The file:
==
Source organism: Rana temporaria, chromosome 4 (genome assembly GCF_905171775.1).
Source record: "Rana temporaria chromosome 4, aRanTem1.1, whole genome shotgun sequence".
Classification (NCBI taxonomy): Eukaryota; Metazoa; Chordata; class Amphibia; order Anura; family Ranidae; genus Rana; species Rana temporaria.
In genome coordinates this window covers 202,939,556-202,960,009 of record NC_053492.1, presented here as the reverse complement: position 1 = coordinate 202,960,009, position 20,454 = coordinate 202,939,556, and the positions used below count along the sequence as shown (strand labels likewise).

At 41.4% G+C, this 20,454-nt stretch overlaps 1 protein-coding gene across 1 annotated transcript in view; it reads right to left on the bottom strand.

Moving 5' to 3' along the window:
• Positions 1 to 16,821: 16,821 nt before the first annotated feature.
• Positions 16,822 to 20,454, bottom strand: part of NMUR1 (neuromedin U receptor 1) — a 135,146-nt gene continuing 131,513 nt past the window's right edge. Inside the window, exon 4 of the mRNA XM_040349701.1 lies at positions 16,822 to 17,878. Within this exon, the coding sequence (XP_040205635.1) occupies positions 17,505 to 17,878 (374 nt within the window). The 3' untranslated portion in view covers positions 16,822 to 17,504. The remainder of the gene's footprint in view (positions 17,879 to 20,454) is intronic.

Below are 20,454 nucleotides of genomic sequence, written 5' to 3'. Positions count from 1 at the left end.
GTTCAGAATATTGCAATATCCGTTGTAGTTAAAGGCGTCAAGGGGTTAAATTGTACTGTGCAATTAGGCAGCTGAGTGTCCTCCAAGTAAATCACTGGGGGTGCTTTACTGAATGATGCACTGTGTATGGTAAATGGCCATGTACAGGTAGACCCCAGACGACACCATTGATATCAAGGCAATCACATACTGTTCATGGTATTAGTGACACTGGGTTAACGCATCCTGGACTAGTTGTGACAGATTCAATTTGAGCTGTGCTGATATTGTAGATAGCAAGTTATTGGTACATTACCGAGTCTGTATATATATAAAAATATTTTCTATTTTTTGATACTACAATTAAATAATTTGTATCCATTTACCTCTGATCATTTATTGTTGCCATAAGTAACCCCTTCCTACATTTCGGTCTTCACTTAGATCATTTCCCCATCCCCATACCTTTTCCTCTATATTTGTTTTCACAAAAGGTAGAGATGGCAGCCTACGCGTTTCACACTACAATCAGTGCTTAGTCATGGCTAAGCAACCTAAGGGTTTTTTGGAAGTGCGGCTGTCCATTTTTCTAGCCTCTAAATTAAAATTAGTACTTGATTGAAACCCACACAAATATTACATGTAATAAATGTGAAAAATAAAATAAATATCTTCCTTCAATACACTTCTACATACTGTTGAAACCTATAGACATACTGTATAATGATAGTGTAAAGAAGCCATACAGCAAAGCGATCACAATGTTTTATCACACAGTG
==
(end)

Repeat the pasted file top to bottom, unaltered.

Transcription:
Source organism: Rana temporaria, chromosome 4 (genome assembly GCF_905171775.1).
Source record: "Rana temporaria chromosome 4, aRanTem1.1, whole genome shotgun sequence".
Classification (NCBI taxonomy): Eukaryota; Metazoa; Chordata; class Amphibia; order Anura; family Ranidae; genus Rana; species Rana temporaria.
In genome coordinates this window covers 202,939,556-202,960,009 of record NC_053492.1, presented here as the reverse complement: position 1 = coordinate 202,960,009, position 20,454 = coordinate 202,939,556, and the positions used below count along the sequence as shown (strand labels likewise).

At 41.4% G+C, this 20,454-nt stretch overlaps 1 protein-coding gene across 1 annotated transcript in view; it reads right to left on the bottom strand.

Moving 5' to 3' along the window:
• Positions 1 to 16,821: 16,821 nt before the first annotated feature.
• Positions 16,822 to 20,454, bottom strand: part of NMUR1 (neuromedin U receptor 1) — a 135,146-nt gene continuing 131,513 nt past the window's right edge. Inside the window, exon 4 of the mRNA XM_040349701.1 lies at positions 16,822 to 17,878. Within this exon, the coding sequence (XP_040205635.1) occupies positions 17,505 to 17,878 (374 nt within the window). The 3' untranslated portion in view covers positions 16,822 to 17,504. The remainder of the gene's footprint in view (positions 17,879 to 20,454) is intronic.

Below are 20,454 nucleotides of genomic sequence, written 5' to 3'. Positions count from 1 at the left end.
GTTCAGAATATTGCAATATCCGTTGTAGTTAAAGGCGTCAAGGGGTTAAATTGTACTGTGCAATTAGGCAGCTGAGTGTCCTCCAAGTAAATCACTGGGGGTGCTTTACTGAATGATGCACTGTGTATGGTAAATGGCCATGTACAGGTAGACCCCAGACGACACCATTGATATCAAGGCAATCACATACTGTTCATGGTATTAGTGACACTGGGTTAACGCATCCTGGACTAGTTGTGACAGATTCAATTTGAGCTGTGCTGATATTGTAGATAGCAAGTTATTGGTACATTACCGAGTCTGTATATATATAAAAATATTTTCTATTTTTTGATACTACAATTAAATAATTTGTATCCATTTACCTCTGATCATTTATTGTTGCCATAAGTAACCCCTTCCTACATTTCGGTCTTCACTTAGATCATTTCCCCATCCCCATACCTTTTCCTCTATATTTGTTTTCACAAAAGGTAGAGATGGCAGCCTACGCGTTTCACACTACAATCAGTGCTTAGTCATGGCTAAGCAACCTAAGGGTTTTTTGGAAGTGCGGCTGTCCATTTTTCTAGCCTCTAAATTAAAATTAGTACTTGATTGAAACCCACACAAATATTACATGTAATAAATGTGAAAAATAAAATAAATATCTTCCTTCAATACACTTCTACATACTGTTGAAACCTATAGACATACTGTATAATGATAGTGTAAAGAAGCCATACAGCAAAGCGATCACAATGTTTTATCACACAGTG